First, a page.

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(SR) Lorentz t', x' = Intervals
Section - 4. The 'just coordinates' argument

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The 'just coordinates' argument is so patently ridiculous
that even opponents have a hard time accepting just how
simple and obvious its debunking can be, as shown in this
section.  However, further sections take a more arithmet-
ical approach that you'll maybe find more professorial.

The 'just coordinates' argument is that t is mot a
duration, not a time interval; it's just an arbitrary
clock reading.  But what if the moving system observer
comes speeding by while you make your annual 'spring
forward' or 'fall back' change?  The formula says that
the moving system clock's 'just coordinate' reading 
can be calculated from yours:

      t' = (t - vx/cc)/sqrt(1-vv/cc)   (Eq 1t)


Imagine the moving system oberver's confusion if his 
clock changes its reading while he's looking at it!  

If his clock doesn't change when yours does, the formula 
is wrong;  if it is truly a 'just coordinates' formula. 

And then what happens if you realize you were a day 
early and put your clock back to what it had said 
previously?

And suppose you are in NYC and your twin in LA and
both are watching the moving observer. You'll both be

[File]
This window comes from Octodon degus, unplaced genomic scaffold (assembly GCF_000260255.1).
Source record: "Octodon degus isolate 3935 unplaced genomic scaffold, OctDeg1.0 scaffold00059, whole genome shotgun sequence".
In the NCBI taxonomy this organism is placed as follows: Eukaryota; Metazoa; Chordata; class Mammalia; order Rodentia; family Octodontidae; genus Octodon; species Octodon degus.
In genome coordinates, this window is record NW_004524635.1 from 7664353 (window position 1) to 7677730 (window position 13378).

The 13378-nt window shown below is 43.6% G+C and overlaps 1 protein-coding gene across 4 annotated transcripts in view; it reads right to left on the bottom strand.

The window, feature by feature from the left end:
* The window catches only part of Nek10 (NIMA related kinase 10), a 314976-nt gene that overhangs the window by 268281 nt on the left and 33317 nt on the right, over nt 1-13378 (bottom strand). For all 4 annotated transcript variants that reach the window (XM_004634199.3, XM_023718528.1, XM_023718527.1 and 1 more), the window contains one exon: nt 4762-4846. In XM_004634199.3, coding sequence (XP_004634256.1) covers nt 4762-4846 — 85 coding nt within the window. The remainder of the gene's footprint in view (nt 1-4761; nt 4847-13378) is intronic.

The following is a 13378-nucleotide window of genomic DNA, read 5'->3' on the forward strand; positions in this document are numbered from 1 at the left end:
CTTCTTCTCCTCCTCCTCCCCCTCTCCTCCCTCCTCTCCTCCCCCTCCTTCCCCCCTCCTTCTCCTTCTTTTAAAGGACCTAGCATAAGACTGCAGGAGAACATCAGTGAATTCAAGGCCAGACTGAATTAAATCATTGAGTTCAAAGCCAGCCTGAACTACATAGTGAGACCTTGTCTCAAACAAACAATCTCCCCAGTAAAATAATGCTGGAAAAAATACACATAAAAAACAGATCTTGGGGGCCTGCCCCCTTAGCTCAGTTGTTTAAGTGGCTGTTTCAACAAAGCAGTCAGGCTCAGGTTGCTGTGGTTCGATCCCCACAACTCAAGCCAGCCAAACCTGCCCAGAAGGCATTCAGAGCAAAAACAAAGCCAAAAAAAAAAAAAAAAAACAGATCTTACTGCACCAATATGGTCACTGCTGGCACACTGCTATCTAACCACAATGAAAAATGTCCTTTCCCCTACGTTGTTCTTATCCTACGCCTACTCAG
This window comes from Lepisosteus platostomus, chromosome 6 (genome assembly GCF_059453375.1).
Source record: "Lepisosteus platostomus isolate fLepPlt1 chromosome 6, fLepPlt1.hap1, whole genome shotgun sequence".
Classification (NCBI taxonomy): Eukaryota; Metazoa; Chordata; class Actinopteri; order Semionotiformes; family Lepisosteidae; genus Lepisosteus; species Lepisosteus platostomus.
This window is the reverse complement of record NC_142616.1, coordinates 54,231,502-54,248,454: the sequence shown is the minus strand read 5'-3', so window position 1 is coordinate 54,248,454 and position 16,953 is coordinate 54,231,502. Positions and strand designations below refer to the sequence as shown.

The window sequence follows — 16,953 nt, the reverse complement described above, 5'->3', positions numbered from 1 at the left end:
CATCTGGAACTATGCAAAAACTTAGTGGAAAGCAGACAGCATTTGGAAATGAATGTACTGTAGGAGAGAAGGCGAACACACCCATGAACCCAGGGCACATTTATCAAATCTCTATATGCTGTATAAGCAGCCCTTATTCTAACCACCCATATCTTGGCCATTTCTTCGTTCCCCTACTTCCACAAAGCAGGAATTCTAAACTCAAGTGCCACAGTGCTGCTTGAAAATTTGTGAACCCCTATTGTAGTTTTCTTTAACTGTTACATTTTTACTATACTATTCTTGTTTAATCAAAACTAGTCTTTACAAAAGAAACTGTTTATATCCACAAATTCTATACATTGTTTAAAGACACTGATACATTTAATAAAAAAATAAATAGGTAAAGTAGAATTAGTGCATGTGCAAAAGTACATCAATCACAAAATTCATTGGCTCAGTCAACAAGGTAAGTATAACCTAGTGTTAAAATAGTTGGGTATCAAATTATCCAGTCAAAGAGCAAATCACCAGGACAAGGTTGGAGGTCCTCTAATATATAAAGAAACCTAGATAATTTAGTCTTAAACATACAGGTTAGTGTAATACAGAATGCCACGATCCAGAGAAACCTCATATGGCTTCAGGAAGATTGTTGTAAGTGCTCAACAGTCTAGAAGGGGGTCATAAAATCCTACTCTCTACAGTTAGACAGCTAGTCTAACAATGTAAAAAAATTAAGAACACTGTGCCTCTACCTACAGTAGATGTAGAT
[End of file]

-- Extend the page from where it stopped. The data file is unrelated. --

using the same v because you are at rest wrt (with
respect to) each other. You're on Eastern Standard
Time and your twin is on Pacific Standard Time
maybe. You have three hours more on your clock than 
does your twin. 

On which 'just coordinate' clock will the Lorentz 
transforms base the 'just coordinate' time the moving 
system clock says?  The formula applies to both of
your t-times:

      t' = (t - vx/cc)/sqrt(1-vv/cc)   (Eq 1t)


Sure, the idea that you can change someone else's
clock with no connection of any kind is really 
ridiculous, but Eqs 1x and 1t aren't MY equations. 
Are they yours?  And we aren't the ones to say x, t, 
x', and t' are just coordinates.

If the t' formula is actually either an elapsed
time formula, or the basis of a t'/t ratio, then
there is no implication that one clock's reading
has anything to do with the other's. 

It can only be rates of clock ticking, or how one 
time INTERVAL compares to the other that the formula 
is about.

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Top Document: (SR) Lorentz t', x' = Intervals
Previous Document: 3. The Lorentz-Einstein transforms
Next Document: 5. Single-system, little-purpose ambiguity.

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Last Update March 27 2014 @ 02:12 PM